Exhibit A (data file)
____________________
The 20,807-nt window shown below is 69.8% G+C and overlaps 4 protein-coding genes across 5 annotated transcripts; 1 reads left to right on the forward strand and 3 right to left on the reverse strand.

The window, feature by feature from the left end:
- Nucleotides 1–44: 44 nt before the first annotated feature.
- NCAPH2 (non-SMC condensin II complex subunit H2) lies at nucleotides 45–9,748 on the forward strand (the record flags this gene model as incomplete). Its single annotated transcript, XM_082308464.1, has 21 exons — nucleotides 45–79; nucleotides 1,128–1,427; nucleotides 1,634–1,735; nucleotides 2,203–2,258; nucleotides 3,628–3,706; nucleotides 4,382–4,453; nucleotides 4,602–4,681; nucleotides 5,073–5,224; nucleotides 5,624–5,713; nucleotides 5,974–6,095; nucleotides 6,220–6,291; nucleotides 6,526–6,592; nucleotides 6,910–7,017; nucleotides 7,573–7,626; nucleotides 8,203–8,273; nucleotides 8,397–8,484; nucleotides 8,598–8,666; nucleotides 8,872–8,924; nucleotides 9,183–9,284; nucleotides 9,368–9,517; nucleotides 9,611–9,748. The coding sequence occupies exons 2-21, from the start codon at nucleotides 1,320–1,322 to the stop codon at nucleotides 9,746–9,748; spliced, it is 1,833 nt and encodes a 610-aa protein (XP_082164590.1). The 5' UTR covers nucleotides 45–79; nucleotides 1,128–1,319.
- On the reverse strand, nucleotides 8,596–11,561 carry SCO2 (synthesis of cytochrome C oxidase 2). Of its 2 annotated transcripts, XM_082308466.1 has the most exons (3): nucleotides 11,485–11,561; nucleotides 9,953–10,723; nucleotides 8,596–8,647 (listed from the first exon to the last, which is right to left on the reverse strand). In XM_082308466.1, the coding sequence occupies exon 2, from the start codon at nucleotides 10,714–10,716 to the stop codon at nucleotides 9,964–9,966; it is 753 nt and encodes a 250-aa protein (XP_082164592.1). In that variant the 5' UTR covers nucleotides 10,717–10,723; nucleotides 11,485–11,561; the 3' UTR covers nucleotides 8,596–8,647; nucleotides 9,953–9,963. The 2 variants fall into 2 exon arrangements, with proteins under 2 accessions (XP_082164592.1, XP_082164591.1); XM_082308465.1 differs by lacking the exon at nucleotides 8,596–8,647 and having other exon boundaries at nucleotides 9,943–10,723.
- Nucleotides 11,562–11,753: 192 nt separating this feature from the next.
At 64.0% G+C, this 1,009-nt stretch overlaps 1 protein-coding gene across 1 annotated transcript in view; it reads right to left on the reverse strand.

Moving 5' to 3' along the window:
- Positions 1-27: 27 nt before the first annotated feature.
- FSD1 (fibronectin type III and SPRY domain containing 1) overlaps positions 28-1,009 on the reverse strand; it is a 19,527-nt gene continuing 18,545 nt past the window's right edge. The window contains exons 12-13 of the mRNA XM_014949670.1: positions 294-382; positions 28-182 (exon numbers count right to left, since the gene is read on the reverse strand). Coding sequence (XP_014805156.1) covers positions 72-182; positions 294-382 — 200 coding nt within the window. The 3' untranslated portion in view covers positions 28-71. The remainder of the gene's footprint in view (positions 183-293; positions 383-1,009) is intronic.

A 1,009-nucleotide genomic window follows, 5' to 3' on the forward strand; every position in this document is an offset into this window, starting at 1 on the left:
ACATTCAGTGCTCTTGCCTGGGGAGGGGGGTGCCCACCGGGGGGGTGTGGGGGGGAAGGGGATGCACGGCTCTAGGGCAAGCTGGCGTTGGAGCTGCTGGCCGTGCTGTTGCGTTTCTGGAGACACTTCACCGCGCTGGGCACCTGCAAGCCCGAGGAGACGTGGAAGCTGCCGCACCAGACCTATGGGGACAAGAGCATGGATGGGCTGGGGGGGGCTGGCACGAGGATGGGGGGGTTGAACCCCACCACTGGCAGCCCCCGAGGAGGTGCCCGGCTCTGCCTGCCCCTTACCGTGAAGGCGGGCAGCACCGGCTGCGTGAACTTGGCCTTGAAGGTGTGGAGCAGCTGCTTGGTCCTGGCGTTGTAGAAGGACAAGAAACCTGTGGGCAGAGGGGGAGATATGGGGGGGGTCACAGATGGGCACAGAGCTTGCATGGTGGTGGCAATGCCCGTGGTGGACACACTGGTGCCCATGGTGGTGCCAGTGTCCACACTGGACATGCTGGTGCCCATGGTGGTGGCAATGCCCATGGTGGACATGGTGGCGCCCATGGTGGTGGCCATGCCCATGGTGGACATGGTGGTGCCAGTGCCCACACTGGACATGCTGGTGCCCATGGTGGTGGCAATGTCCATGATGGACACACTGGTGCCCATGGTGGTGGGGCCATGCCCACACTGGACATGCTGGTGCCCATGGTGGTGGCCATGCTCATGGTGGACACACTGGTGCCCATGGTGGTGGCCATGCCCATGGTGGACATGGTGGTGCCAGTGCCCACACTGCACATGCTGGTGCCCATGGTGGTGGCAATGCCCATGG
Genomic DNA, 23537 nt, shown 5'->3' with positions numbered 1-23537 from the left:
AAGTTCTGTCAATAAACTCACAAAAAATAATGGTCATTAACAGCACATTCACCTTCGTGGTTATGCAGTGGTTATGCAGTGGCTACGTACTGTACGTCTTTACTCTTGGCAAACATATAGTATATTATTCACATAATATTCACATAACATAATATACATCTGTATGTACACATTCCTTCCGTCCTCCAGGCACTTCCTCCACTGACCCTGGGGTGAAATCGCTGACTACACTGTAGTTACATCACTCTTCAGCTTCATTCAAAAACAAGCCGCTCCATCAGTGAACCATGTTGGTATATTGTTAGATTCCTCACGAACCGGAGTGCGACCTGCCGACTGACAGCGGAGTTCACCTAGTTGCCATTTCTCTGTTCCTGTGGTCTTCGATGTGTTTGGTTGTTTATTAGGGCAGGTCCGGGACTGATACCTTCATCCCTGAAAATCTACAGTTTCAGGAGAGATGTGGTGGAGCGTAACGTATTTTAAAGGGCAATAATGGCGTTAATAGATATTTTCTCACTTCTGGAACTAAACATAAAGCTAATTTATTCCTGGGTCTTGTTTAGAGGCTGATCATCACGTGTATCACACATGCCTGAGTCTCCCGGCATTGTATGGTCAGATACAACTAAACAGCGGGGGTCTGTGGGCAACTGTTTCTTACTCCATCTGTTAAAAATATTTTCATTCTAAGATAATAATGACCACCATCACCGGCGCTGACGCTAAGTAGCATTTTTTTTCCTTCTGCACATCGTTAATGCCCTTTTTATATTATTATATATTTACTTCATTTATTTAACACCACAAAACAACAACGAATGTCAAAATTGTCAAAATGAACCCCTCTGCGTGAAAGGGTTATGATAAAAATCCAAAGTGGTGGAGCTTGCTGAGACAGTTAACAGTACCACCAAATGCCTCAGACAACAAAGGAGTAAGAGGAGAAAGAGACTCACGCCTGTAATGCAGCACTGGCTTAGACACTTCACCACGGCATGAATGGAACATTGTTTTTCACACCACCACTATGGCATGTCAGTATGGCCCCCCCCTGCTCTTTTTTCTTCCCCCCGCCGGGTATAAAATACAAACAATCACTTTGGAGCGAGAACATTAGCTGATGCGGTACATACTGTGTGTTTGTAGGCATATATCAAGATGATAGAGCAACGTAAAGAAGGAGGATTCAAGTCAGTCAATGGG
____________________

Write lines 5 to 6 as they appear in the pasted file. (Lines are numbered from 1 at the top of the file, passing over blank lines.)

- On the reverse strand, nucleotides 8,596–11,561 carry SCO2 (synthesis of cytochrome C oxidase 2). Of its 2 annotated transcripts, XM_082308466.1 has the most exons (3): nucleotides 11,485–11,561; nucleotides 9,953–10,723; nucleotides 8,596–8,647 (listed from the first exon to the last, which is right to left on the reverse strand). In XM_082308466.1, the coding sequence occupies exon 2, from the start codon at nucleotides 10,714–10,716 to the stop codon at nucleotides 9,964–9,966; it is 753 nt and encodes a 250-aa protein (XP_082164592.1). In that variant the 5' UTR covers nucleotides 10,717–10,723; nucleotides 11,485–11,561; the 3' UTR covers nucleotides 8,596–8,647; nucleotides 9,953–9,963. The 2 variants fall into 2 exon arrangements, with proteins under 2 accessions (XP_082164592.1, XP_082164591.1); XM_082308465.1 differs by lacking the exon at nucleotides 8,596–8,647 and having other exon boundaries at nucleotides 9,943–10,723.
- Nucleotides 11,562–11,753: 192 nt separating this feature from the next.